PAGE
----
Hermione Granger and the Deathly Hallows

Via Jason Kottke, Sady Doyle imagines an alternate universe:

So, before she goes away for good, let us sing the praises of Hermione. A generation could not have asked for a better role model. Looking back over the series — from Hermione Granger and the Philosopher’s Stone through to Hermione Granger and the Deathly Hallows — the startling thing about it is how original it is. It’s what inspires your respect for Rowling: She could only have written the Hermione Granger by refusing to take the easy way out.

For starters, she gave us a female lead. As difficult as it is to imagine, Rowling was pressured to revise her initial drafts to make the lead wizard male. "More universal," they said. "Nobody’s going to follow a female character for 4,000 pages," they said. "Girls don’t buy books," they said, "and boys won’t buy books about them." But Rowling proved them wrong. She was even asked to hide her own gender, and to publish her books under a pen name, so that children wouldn’t run screaming at the thought of reading something by a lady. But Joanne Rowling never bowed to the forces of crass commercialism. She will forever be "Joanne Rowling," and the Hermione Granger series will always be Hermione’s show.

The problem, really, is that nobody knew how to pronounce Hermione’s name until the movies came out.

Can anyone think of a young adult fantasy series with a female heroine that’s done remarkably well in recent years?

I can. I can think of other speculative fiction hits with girl leads as well.

Erik Kain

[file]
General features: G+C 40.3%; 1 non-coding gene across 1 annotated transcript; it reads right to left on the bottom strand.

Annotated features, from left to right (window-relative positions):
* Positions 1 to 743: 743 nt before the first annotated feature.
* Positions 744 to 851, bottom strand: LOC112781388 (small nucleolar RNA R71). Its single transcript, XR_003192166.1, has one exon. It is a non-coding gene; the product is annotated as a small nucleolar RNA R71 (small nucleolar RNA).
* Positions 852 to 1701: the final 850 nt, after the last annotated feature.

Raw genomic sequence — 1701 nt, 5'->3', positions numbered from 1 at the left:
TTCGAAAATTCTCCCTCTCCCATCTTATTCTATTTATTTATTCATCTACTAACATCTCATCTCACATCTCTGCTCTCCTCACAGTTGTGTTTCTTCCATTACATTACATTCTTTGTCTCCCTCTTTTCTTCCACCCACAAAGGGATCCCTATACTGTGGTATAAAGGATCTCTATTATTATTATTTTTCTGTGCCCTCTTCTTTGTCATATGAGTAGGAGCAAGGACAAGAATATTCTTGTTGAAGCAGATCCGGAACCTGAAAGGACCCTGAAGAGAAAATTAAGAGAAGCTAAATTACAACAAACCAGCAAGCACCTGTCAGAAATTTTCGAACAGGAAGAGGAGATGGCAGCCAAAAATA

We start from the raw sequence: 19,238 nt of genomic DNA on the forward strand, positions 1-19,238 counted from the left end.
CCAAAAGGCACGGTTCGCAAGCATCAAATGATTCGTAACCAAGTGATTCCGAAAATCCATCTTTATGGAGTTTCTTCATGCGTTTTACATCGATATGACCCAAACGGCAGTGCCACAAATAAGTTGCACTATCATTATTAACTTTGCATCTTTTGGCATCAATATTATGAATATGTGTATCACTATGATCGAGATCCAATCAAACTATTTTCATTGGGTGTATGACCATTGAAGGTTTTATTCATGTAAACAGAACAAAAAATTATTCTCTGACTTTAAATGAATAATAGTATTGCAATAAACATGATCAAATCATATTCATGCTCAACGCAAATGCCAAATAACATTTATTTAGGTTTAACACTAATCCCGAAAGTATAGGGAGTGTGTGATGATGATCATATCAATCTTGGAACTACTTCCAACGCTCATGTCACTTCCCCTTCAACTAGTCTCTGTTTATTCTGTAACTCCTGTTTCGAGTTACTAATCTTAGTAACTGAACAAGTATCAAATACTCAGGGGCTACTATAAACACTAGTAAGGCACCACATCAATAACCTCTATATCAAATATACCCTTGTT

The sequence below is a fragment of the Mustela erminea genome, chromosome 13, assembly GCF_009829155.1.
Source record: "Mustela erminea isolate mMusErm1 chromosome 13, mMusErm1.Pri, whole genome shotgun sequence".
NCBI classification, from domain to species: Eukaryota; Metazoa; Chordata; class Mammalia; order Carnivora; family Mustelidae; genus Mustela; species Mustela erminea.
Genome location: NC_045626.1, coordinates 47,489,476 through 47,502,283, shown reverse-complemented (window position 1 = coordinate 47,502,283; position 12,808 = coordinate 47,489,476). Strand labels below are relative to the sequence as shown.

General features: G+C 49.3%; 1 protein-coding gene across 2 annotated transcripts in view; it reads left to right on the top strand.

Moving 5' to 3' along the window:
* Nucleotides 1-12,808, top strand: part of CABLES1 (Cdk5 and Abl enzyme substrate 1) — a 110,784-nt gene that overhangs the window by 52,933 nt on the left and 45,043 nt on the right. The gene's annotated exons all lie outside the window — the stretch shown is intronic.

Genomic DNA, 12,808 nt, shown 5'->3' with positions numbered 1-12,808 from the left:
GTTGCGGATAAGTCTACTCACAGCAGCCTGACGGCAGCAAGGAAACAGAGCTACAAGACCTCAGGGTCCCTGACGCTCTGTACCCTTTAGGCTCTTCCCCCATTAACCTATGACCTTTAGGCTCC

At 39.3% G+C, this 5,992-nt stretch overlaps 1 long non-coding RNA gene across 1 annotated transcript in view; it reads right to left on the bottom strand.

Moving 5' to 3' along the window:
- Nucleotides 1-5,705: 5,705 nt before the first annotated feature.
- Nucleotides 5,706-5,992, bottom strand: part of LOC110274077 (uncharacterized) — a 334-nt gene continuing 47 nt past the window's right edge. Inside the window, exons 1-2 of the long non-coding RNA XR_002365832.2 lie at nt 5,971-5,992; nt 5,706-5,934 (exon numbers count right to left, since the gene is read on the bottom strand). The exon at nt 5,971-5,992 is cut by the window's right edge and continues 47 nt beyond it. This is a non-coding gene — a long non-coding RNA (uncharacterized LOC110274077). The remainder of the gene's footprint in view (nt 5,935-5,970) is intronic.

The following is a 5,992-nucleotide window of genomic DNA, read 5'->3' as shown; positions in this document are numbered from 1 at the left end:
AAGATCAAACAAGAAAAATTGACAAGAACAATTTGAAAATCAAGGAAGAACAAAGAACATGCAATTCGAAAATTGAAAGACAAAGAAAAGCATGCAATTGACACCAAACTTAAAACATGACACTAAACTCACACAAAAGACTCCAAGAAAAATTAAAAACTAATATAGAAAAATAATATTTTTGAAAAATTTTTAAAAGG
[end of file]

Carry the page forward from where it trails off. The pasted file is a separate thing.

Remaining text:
Erik writes about video games at Forbes and politics at Mother Jones. He's the editor of The League though he hasn't written much here lately. He can be found occasionally composing 140 character cultural analysis on Twitter.


  1. I don’t know who the main character of A Song of Ice and Fire is, but Dany and Arya are both total badasses.

    • I thought it was hair-me-own until Victor is mocked for saying it that way in Goblet of Fire. Made for an awkward moment as I was reading it to my kids.

      • No other Music Man or Upstairs , Downstairs fans among us?

  2. For Hermione to be the lead wizard, she’d have had to be changed to to the point that only the name remained the same. In the books, she’s presented as a Lisa Simpson type: someone who “loves learning,” in the sense of always reading whatever’s assigned to her and assuming that the authority figure behind the desk is the best judge of what’s important to learn.

      • Kevin, I think you hit the nail on the head with the Lisa Simpson analogy. Smart kids, boys and girls, identified with Lisa Simpson from very early on, even as Bart and Homer proved to be more consistently amusing.

        Hermione never concealed her intelligence or her work ethic — and she launched a crusade to liberate House Elves from slavery, which proved to be a pivotal point in the ultimate battle and a tangible (well, tangible within the Potterverse) vindication of the idea that the morally good can triumph over the powers of evil.

    • It’s really interesting to see how that plays out in Harry Potter and the Methods of Rationality. Eliezer Yudkowsky’s version of Potter is much more intelligent than the canon version, but still not even slightly conformist. Potter’s rivalry (plus Quirrell’s teaching) results in a Hermionie who’s more confident and more willing to strike out on her own.

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